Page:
Many new micro-organisms living in and on the bottom of the Rhine have immigrated from other waters or been introduced via canals, such as the Main-Danube canal opened in 1992.
The basket clam which has its origin in Asiatic and African regions first appeared in the Lower Rhine in 1988, reached Basel in 1994 and today belongs to the most common mussel species in the Rhine. Exotic fish also feel at home in the Rhine. The tubenose goby, for example, immigrated to the Rhine via the Main-Danube canal (see ICPR report no. 208) .
The fact that species from Asia or the Caspian Sea also thrive in the Rhine is among others also due to the fact that, during the last century, conditions of life in and along the Rhine have changed. Intensive use of water in households and industry have increased both water temperature and salinity. Habitats have also changed with respect to flow velocity and surface conditions. Some of the original species of the Rhine today only find the habitats they require in the floodplain and in Rhine branches, while the main stream is mainly colonized by undemanding ubiquists and immigrating species. Above all, euryoecious „immigrants“ with a high rate of reproduction are able to prevail over established species.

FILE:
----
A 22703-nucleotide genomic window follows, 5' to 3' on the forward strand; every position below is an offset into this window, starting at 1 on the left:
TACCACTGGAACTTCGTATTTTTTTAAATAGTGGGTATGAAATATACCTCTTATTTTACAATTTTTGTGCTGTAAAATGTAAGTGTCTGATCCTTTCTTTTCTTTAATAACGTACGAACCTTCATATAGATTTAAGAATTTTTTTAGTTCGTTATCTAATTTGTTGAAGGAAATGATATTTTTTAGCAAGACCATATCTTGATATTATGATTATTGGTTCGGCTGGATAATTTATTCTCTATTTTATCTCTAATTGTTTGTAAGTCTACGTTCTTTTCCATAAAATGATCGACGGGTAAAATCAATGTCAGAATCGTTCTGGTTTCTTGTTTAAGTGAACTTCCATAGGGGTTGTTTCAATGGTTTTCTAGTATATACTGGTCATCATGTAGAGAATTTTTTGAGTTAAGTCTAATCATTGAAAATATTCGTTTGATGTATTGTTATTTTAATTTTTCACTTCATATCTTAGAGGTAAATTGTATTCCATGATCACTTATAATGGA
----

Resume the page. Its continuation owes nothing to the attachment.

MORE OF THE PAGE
that the share of immigrated “new species” may, along certain sections of the Rhine, reach up to 90 per cent?